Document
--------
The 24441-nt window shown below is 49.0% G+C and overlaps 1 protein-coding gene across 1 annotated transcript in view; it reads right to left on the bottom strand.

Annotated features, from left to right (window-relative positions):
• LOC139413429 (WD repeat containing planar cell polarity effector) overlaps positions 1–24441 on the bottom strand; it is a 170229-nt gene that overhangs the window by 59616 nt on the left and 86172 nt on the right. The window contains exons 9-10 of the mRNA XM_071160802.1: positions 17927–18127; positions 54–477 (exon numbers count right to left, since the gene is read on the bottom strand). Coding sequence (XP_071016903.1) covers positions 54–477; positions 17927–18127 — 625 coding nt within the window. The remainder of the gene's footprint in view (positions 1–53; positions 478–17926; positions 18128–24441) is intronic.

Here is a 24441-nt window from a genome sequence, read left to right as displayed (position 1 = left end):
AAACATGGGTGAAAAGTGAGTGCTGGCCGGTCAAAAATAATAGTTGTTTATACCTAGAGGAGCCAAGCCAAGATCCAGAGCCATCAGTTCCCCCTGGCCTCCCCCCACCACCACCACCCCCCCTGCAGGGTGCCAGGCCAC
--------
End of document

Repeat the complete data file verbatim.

The 24441-nt window shown below is 49.0% G+C and overlaps 1 protein-coding gene across 1 annotated transcript in view; it reads right to left on the bottom strand.

Annotated features, from left to right (window-relative positions):
• LOC139413429 (WD repeat containing planar cell polarity effector) overlaps positions 1–24441 on the bottom strand; it is a 170229-nt gene that overhangs the window by 59616 nt on the left and 86172 nt on the right. The window contains exons 9-10 of the mRNA XM_071160802.1: positions 17927–18127; positions 54–477 (exon numbers count right to left, since the gene is read on the bottom strand). Coding sequence (XP_071016903.1) covers positions 54–477; positions 17927–18127 — 625 coding nt within the window. The remainder of the gene's footprint in view (positions 1–53; positions 478–17926; positions 18128–24441) is intronic.

Here is a 24441-nt window from a genome sequence, read left to right as displayed (position 1 = left end):
AAACATGGGTGAAAAGTGAGTGCTGGCCGGTCAAAAATAATAGTTGTTTATACCTAGAGGAGCCAAGCCAAGATCCAGAGCCATCAGTTCCCCCTGGCCTCCCCCCACCACCACCACCCCCCCTGCAGGGTGCCAGGCCAC